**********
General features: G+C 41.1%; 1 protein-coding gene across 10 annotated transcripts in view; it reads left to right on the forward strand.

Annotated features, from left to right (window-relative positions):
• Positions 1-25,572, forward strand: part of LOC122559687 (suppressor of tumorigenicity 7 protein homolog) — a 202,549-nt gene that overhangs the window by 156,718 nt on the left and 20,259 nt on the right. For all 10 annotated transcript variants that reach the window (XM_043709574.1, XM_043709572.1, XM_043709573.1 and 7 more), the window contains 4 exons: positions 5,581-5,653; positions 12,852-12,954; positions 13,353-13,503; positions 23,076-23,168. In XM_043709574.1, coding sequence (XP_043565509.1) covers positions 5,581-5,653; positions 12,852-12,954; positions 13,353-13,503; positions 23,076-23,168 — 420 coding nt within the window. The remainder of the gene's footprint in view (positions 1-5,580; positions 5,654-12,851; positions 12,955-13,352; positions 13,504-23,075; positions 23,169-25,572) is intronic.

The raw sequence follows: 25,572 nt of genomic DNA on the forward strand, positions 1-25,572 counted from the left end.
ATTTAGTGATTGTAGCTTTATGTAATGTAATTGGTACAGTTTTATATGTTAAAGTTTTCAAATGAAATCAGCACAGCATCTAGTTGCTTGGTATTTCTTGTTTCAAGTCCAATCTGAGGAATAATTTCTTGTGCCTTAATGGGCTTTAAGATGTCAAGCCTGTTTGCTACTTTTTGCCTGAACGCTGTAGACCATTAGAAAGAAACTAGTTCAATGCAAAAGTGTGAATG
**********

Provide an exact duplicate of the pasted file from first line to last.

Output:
General features: G+C 41.1%; 1 protein-coding gene across 10 annotated transcripts in view; it reads left to right on the forward strand.

Annotated features, from left to right (window-relative positions):
• Positions 1-25,572, forward strand: part of LOC122559687 (suppressor of tumorigenicity 7 protein homolog) — a 202,549-nt gene that overhangs the window by 156,718 nt on the left and 20,259 nt on the right. For all 10 annotated transcript variants that reach the window (XM_043709574.1, XM_043709572.1, XM_043709573.1 and 7 more), the window contains 4 exons: positions 5,581-5,653; positions 12,852-12,954; positions 13,353-13,503; positions 23,076-23,168. In XM_043709574.1, coding sequence (XP_043565509.1) covers positions 5,581-5,653; positions 12,852-12,954; positions 13,353-13,503; positions 23,076-23,168 — 420 coding nt within the window. The remainder of the gene's footprint in view (positions 1-5,580; positions 5,654-12,851; positions 12,955-13,352; positions 13,504-23,075; positions 23,169-25,572) is intronic.

The raw sequence follows: 25,572 nt of genomic DNA on the forward strand, positions 1-25,572 counted from the left end.
ATTTAGTGATTGTAGCTTTATGTAATGTAATTGGTACAGTTTTATATGTTAAAGTTTTCAAATGAAATCAGCACAGCATCTAGTTGCTTGGTATTTCTTGTTTCAAGTCCAATCTGAGGAATAATTTCTTGTGCCTTAATGGGCTTTAAGATGTCAAGCCTGTTTGCTACTTTTTGCCTGAACGCTGTAGACCATTAGAAAGAAACTAGTTCAATGCAAAAGTGTGAATG